Unless you’ve cut back to one meal a day, chances are your grocery expenses have doubled in the last three years. AND, in many cases, the packaging has shrunk to boot!
Walking through the isles of a grocery store can sometimes turn into a stroll down
Ambush Alley according to LiveCheap.com. The shenanigans just keep getting worse for shoppers. Even the most astute consumers can be tricked by the creative tactics they encounter at grocery stores and the trickery of manufacturers.
Here are a few common rip-offs that you can avoid by reading the labels. If the price is too good to be true, it probably is.
Bleach is bleach, right? Wrong? You’d better read the label. We spotted a bottle the other day which was significantly more expensive than Clorox. I compared labels on the two products and discovered the cheaper branch had reduced the typical 6% bleach to 2.75%.
Barely "Fruit" Juice
The term fruit in anything has become fairly meaningless. Take the term, "Fruit Juice Drink Blend". You would think that you are getting a blend of fruit juices. Examine CapriSun, it has a whopping 10% fruit juice. The blend is sugar and water mixed with a tiny bit of apple and grape juice concentrate. Ocean Spray has fruit drinks with cranberry and other juices but when you look at the label carefully, you’ll see that it contains a meager 27% actual fruit juice. It used to be that nobody wanted cranberries and that’s why they put them in the juice drinks. Now they don’t even give you 100% cranberries.
Shrinking groceries (aka Shrink-Ray) are food items that have gotten smaller over time with the manufacturer and the grocer hoping you wouldn’t notice. The foods that are the most egregious are those that attempt to make the package look like it hasn’t shrunk. Two come to mind: the Breyers "Half Gallon" whose width and height are exactly the same as before, but whose depth has shrunk dramatically. And the Arrowhead "Gallon" that suddenly got an air pocket dome that you could put a baseball in. Both packages were designed to give the visual illusion that you’re getting the same amount of product. That’s not just underhanded, that’s psych warfare against the consumer.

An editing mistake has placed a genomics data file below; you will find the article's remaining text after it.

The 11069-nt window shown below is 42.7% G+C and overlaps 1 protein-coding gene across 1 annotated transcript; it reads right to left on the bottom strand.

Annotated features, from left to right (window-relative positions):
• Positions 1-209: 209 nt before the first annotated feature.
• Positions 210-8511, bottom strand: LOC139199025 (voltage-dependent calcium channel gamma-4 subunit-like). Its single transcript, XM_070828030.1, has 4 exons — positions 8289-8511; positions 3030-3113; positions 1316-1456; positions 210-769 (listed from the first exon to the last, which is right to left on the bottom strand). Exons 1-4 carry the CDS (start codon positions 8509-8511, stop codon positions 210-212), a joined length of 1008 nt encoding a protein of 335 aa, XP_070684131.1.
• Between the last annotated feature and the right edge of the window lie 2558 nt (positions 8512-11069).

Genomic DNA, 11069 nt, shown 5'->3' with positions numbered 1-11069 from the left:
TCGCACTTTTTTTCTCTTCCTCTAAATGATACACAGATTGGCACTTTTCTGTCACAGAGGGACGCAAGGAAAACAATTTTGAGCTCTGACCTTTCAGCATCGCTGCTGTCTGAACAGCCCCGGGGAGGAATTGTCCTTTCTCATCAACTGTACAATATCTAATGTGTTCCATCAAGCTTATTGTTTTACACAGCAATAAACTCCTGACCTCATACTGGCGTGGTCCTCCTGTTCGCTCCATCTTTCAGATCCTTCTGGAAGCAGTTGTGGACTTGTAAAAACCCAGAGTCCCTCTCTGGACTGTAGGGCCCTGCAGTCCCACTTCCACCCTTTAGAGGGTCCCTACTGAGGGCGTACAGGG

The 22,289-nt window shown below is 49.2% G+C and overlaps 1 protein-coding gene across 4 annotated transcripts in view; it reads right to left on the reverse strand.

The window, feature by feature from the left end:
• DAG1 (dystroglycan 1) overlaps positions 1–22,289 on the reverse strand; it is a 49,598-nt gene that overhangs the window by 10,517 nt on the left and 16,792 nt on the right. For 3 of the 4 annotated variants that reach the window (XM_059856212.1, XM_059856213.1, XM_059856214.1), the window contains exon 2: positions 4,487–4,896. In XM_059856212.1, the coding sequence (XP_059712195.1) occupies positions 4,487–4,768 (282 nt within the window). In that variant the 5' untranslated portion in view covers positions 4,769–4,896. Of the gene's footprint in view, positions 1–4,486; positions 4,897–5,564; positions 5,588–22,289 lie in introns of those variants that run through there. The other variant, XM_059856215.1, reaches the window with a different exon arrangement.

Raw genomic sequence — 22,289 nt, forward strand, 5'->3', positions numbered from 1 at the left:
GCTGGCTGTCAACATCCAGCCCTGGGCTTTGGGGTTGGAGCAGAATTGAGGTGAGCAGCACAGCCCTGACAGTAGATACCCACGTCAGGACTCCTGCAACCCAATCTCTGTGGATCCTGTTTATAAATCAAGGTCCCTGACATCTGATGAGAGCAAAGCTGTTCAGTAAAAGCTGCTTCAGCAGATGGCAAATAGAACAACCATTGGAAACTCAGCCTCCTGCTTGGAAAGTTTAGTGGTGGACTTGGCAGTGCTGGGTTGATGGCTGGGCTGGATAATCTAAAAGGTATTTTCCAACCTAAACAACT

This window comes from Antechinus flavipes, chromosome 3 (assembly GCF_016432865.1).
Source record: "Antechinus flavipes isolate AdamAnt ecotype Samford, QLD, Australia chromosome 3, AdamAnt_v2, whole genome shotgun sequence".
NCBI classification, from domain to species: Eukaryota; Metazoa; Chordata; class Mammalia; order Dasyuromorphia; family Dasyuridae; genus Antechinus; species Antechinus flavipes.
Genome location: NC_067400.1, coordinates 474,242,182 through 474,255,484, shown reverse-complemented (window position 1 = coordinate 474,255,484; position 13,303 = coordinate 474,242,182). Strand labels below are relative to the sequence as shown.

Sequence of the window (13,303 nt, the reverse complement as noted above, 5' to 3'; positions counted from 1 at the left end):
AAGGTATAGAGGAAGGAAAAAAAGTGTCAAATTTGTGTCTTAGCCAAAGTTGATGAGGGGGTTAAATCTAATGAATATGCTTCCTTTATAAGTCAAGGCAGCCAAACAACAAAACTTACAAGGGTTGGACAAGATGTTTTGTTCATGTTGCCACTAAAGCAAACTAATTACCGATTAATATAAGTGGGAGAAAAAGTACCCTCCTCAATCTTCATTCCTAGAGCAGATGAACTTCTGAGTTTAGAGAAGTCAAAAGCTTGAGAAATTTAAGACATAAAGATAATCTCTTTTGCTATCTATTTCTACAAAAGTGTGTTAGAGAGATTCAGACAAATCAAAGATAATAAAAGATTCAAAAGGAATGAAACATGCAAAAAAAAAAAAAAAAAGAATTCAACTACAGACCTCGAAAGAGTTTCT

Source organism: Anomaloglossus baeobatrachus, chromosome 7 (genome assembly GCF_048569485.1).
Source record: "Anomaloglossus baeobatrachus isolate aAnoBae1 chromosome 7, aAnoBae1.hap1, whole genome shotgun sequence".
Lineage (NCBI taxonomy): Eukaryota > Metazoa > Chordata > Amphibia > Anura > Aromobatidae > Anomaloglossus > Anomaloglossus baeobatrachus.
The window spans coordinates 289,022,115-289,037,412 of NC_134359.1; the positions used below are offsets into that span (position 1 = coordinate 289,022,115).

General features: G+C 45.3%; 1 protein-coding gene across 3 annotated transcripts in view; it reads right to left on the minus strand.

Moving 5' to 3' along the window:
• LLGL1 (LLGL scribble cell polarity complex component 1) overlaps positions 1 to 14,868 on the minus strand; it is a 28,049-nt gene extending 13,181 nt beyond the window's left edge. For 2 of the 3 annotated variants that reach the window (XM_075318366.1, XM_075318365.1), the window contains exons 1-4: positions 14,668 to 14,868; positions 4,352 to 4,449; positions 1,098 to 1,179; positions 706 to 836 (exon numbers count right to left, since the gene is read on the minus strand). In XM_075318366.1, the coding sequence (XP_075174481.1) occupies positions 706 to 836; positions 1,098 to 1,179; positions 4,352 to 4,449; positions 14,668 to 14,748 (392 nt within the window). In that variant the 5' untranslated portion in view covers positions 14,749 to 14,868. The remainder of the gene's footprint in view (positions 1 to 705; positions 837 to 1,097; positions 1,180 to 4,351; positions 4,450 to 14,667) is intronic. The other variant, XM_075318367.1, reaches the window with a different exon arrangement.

Fillers and Fake Foods
Ever look at a container of Kraft Parmesan Cheese? It boldly displays that it’s 100% Parmesan Cheese with no fillers. Some other brands will use lower quality cheeses and other ingredients to charge a lower price. I wish someone would check for sawdust. I suspect that is one of the “fillers.”
That cheap crab meat that looks so good, it’s actually Alaskan Pollock or another fish. They clean, press and color it to make it look like crab meat, but of course, it’s not the real thing. Make sure you look at the ingredients in crab cakes too, they might not contain an ounce of crab.
Lastly, high fructose corn syrup has invaded every aisle of the grocery store and is often used to create cheaper alternatives to sugar. You’ll see misleading labels such as "With Real Maple Syrup", but the reality is the dominant ingredient is cheap corn syrup not high quality maple syrup. They put a touch of the real stuff so they can market it like the juice manufacturers do.